Part 3: The “Failure” of Capitalism


There is growing discontent over Capitalism as our economic system of choice. A 2016 Harvard Survey showed that 51% of Americans aged 18 to 29 no longer support capitalism, and more recent surveys suggest that number is growing. This is further supported by the rise of Bernie Sanders, and more recently Alexandria Ocasio-Cortez, who openly promote “Democratic Socialism” and blame Capitalism for growing inequality over the last 30-40 years.

But is “capitalism” really the problem? Let’s start by defining terms:

Capitalism is based on the principle that every individual owns their own labor, which they can freely trade for goods and services. Through this free exchange of labor, entrepreneurs are incentivized to produce goods and services that other people want and are willing to pay for, at a price higher than the cost of production. The excess value is their “capital” which they can use to invest further into their business, another business, or simply spend on something nice for themselves.

Socialism is based on the principle that the products of an individual’s labor are owned by the community. Any excess value an individual creates is to be shared, at least to some extent, with the community. This disincentivizes entrepreneurship as the sacrifice of starting a business is unjustified when the benefits accrue to other people.

Not surprisingly, innovation throughout history has emerged almost exclusively from economies that have embraced capitalism while socialist economies haven’t fared so well: Nazi Germany, Cuba, Russia, North Korea and Venezuela for example.

So what explains the growing partiality to a system that is all but a proven failure, over one that has given us virtually all the modern luxuries we enjoy today? Inequality. Since the early 1970s, inflation-adjusted wages for the poor and middle-class have barely risen, while the cost of living has skyrocketed. Meanwhile, the “capitalists” have been getting richer and richer, accruing almost all the benefits of growth during the same period.

The popular conclusion from this is that Capitalism is no longer working, or somehow to blame for the widening wealth gap, and that the way forward is to raise taxes on the rich and give everyone free healthcare, education, and a basic income irrespective of their contribution to society. In other words, Socialism.

But what if all this inequality was caused not by Capitalism, but by the monetary system itself? In Part 1, I described an alternative monetary system, the Quasi-Gold Standard, that I argue would eliminate many of the systemic risks of our current financial system. In Part 2, I described the current financial system and why it’s systematically unstable as it needs perpetual growth to endure (growth, which by the way is driven by innovation, innovation that would be all but quashed under Socialism). Now let’s contrast the Quasi-Gold Standard with our current monetary system, The Dollar Standard, and demonstrate how the latter is not only unstable, but also a significant driver of inequality:

When new credit is created, it dilutes the value (purchasing power) of all existing credit, but this doesn’t happen instantaneously, nor does it occur uniformly across all goods and services. For example, suppose “1% Jack” takes out a billion-dollar loan: The Bank simply credits Jacks’ checking account with a billion dollars, and debits Jack’s loan account for the same amount. Market prices haven’t changed at this point, so Jack gets to buy whatever he likes with his “new money” and he does so at “old prices”.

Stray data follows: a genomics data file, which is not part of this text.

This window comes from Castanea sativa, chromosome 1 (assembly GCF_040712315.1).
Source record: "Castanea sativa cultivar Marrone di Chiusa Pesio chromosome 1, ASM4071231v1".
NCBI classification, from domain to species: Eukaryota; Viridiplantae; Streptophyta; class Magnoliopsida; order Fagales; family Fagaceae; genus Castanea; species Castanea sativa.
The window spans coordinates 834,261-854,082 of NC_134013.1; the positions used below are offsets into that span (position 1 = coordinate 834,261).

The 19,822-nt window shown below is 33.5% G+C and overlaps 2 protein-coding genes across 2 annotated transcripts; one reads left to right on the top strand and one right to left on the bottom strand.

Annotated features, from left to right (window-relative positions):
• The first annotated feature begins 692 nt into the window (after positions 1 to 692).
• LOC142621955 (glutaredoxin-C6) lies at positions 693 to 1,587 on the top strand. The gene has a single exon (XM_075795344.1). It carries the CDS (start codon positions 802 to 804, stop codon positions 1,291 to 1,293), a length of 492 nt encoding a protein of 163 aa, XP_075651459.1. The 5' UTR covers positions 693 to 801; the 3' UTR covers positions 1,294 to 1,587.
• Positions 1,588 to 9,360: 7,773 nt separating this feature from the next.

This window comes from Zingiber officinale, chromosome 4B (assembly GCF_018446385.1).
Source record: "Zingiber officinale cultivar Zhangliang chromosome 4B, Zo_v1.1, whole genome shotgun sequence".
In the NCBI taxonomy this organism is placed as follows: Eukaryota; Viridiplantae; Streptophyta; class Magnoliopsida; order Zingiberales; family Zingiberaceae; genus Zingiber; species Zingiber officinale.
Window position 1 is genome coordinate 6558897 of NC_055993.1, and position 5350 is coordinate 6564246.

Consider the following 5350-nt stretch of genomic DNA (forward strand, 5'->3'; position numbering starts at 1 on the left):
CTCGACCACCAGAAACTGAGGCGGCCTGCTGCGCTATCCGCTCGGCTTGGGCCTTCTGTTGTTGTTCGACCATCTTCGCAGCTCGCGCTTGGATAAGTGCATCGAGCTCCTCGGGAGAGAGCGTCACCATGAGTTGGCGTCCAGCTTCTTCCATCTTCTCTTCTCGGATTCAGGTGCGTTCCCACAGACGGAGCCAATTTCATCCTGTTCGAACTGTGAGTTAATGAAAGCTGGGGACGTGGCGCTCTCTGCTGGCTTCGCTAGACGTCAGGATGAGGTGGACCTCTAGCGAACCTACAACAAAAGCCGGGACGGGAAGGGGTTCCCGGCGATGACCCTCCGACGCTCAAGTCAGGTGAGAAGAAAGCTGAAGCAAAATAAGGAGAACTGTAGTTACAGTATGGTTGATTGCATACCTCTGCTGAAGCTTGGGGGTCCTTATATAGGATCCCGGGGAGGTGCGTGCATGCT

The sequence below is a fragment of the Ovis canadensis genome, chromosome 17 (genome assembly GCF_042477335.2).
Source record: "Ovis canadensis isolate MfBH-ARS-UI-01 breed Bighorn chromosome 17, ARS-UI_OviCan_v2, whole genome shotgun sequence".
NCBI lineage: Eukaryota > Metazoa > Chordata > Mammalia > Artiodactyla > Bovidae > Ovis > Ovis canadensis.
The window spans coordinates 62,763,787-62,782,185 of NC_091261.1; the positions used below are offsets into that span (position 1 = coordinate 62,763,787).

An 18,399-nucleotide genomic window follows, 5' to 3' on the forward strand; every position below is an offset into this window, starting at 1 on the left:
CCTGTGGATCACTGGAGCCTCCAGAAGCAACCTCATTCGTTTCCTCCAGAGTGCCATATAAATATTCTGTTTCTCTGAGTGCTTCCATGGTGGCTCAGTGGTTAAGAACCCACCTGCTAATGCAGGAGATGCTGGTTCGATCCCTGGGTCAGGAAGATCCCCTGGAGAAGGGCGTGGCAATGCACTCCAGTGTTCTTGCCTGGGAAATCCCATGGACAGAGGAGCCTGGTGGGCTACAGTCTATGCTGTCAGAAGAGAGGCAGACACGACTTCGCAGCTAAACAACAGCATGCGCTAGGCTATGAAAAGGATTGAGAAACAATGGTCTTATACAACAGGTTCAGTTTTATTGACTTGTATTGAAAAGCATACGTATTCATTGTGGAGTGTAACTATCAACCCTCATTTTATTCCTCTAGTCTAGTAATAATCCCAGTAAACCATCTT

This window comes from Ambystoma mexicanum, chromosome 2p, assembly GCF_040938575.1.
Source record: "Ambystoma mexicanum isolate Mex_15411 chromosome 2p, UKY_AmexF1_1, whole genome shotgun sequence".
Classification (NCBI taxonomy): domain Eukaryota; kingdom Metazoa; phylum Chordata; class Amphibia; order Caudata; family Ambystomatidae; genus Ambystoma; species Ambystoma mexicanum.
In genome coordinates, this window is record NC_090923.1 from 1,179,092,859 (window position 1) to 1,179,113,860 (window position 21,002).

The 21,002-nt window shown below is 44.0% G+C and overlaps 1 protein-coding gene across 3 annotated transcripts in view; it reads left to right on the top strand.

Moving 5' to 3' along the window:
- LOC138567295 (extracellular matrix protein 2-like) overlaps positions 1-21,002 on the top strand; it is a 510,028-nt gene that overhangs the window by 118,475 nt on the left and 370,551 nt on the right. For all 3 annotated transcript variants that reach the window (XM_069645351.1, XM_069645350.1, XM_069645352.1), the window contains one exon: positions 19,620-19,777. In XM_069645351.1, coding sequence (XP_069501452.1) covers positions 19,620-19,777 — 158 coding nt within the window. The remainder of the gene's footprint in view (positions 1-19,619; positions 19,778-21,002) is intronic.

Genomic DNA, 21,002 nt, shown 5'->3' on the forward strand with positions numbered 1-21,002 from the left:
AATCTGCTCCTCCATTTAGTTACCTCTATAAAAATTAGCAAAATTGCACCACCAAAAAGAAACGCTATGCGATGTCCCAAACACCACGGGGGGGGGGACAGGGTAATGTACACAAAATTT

This gives Jack a “first mover” spending advantage. As Jack spends his credit, prices are driven up, increasing the cost of goods and services for everyone else. Ah, but Jack owes interest on his billion dollars so surely that nullifies his first mover spending advantage? Well that depends on what Jack spends his credit on… If he invests in a new business, he retains the first mover spending advantage (through the acquisition of business assets at old prices) and to the extent that the business’s operating revenue exceeds the interest burden, that advantage remains his. This may also benefit society at large if Jack’s new business increases competition or productivity, thereby lowering the cost of whatever goods or services his business offers.

But what if Jack’s business is a flop and doesn’t generate enough revenue to repay the loan? Well, through expensive lawyers and financial advisers, Jack would’ve set up a creative corporate structure that allows him to declare the company bankrupt and walk away. If his lawyers and financial advisers were really expensive, he may even be able to get a new loan the next day to try again. Meanwhile, the burden of Jack’s failure is borne by society: shareholders suffer the losses of a bank’s poor performance, depositors may lose their credit in a more severe scenario where the bank itself fails to remain solvent, and in the extreme case taxpayers fund the bailout of the banking system if the bank’s failure spreads to other banks.

Through this example, we see how the 1% accrues the lion’s share of benefits generated by credit creation, while society bears the cost. This isn’t the fault of “Capitalism”, it’s simply the natural outcome of the current monetary system.